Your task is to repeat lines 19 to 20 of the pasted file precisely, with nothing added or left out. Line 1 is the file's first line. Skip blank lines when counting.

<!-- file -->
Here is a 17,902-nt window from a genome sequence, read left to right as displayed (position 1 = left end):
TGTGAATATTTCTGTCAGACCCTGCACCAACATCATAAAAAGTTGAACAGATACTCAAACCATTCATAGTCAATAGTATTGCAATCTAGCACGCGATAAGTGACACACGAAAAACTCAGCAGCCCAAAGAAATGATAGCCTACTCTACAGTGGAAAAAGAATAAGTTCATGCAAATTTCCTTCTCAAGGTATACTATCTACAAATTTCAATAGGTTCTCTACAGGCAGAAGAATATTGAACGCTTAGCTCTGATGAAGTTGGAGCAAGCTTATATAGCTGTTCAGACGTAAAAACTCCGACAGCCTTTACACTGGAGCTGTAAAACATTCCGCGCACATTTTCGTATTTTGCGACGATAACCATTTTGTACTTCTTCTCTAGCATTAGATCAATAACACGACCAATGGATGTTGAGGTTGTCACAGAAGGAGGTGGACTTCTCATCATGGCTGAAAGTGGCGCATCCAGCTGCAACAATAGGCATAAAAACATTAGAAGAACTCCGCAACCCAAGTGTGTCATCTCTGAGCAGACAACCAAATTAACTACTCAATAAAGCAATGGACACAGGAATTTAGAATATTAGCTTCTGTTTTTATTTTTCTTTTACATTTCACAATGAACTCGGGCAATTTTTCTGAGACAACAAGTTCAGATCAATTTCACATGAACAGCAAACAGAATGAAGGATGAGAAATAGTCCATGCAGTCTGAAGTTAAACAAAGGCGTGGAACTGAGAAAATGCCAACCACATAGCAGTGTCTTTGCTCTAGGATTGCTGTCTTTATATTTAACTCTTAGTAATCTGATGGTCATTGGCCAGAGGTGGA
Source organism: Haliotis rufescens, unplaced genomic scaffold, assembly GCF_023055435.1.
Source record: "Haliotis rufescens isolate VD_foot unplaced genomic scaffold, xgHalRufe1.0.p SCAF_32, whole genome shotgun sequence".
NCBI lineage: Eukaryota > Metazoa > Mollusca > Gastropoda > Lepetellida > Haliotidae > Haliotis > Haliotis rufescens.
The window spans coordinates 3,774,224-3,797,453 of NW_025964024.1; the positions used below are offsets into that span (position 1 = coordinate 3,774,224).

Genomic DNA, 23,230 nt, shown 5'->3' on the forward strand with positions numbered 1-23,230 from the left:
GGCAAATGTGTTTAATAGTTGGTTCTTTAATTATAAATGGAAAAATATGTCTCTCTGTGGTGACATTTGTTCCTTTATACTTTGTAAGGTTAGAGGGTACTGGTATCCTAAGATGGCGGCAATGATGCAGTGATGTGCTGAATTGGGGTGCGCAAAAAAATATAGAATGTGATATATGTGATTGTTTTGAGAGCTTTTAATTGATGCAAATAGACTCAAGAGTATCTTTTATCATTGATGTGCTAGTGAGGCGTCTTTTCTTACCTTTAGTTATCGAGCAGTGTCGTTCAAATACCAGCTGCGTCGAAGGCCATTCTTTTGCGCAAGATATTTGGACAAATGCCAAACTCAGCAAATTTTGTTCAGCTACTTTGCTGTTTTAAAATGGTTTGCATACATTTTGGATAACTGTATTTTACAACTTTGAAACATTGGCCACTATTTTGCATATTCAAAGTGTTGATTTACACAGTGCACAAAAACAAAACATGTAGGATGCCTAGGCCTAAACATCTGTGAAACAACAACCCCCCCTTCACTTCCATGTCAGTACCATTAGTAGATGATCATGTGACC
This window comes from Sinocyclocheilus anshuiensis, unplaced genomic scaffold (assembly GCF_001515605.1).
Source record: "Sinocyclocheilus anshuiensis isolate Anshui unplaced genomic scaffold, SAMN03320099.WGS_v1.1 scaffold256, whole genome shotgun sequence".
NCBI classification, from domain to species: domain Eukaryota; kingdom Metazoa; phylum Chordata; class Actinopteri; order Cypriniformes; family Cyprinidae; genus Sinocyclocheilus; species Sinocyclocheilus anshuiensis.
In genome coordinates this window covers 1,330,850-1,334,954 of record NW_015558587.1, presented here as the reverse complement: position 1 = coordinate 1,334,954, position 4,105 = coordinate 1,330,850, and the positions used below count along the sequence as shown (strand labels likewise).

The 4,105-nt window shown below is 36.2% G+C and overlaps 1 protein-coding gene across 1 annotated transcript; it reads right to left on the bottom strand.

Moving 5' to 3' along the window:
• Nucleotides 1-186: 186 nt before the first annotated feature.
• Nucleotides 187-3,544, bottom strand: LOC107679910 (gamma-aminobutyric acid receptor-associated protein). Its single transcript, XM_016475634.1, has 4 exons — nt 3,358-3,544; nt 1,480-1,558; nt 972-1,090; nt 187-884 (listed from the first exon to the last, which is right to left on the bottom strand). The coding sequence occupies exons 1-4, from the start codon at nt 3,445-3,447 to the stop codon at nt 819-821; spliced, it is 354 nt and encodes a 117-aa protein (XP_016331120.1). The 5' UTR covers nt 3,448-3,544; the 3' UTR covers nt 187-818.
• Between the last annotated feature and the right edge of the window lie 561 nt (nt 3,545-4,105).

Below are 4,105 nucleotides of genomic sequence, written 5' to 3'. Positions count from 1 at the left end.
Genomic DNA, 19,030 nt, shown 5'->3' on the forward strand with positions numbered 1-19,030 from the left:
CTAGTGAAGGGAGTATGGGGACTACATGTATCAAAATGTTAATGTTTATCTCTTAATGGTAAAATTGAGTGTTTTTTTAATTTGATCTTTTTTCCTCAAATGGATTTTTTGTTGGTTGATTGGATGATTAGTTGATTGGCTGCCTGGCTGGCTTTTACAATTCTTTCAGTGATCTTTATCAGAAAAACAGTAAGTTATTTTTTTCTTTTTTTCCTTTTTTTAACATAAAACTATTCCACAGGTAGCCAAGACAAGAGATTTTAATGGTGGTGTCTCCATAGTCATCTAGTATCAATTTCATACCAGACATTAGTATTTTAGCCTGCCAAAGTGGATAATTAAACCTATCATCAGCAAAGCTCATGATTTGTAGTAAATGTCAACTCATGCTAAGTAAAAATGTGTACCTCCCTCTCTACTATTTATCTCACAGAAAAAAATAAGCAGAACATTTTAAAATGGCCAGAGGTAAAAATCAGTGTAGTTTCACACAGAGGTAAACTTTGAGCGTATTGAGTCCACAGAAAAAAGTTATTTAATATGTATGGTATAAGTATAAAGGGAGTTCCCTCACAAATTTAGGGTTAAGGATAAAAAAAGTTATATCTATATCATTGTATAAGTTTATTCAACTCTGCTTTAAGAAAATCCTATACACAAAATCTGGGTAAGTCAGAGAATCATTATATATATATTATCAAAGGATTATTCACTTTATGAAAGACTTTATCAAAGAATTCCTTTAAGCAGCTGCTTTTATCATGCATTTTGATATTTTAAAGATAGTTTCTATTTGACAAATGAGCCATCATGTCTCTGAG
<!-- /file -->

Genomic DNA, 19,030 nt, shown 5'->3' on the forward strand with positions numbered 1-19,030 from the left:
CTAGTGAAGGGAGTATGGGGACTACATGTATCAAAATGTTAATGTTTATCTCTTAATGGTAAAATTGAGTGTTTTTTTAATTTGATCTTTTTTCCTCAAATGGATTTTTTGTTGGTTGATTGGATGATTAGTTGATTGGCTGCCTGGCTGGCTTTTACAATTCTTTCAGTGATCTTTATCAGAAAAACAGTAAGTTATTTTTTTCTTTTTTTCCTTTTTTTAACATAAAACTATTCCACAGGTAGCCAAGACAAGAGATTTTAATGGTGGTGTCTCCATAGTCATCTAGTATCAATTTCATACCAGACATTAGTATTTTAGCCTGCCAAAGTGGATAATTAAACCTATCATCAGCAAAGCTCATGATTTGTAGTAAATGTCAACTCATGCTAAGTAAAAATGTGTACCTCCCTCTCTACTATTTATCTCACAGAAAAAAATAAGCAGAACATTTTAAAATGGCCAGAGGTAAAAATCAGTGTAGTTTCACACAGAGGTAAACTTTGAGCGTATTGAGTCCACAGAAAAAAGTTATTTAATATGTATGGTATAAGTATAAAGGGAGTTCCCTCACAAATTTAGGGTTAAGGATAAAAAAAGTTATATCTATATCATTGTATAAGTTTATTCAACTCTGCTTTAAGAAAATCCTATACACAAAATCTGGGTAAGTCAGAGAATCATTATATATATATTATCAAAGGATTATTCACTTTATGAAAGACTTTATCAAAGAATTCCTTTAAGCAGCTGCTTTTATCATGCATTTTGATATTTTAAAGATAGTTTCTATTTGACAAATGAGCCATCATGTCTCTGAG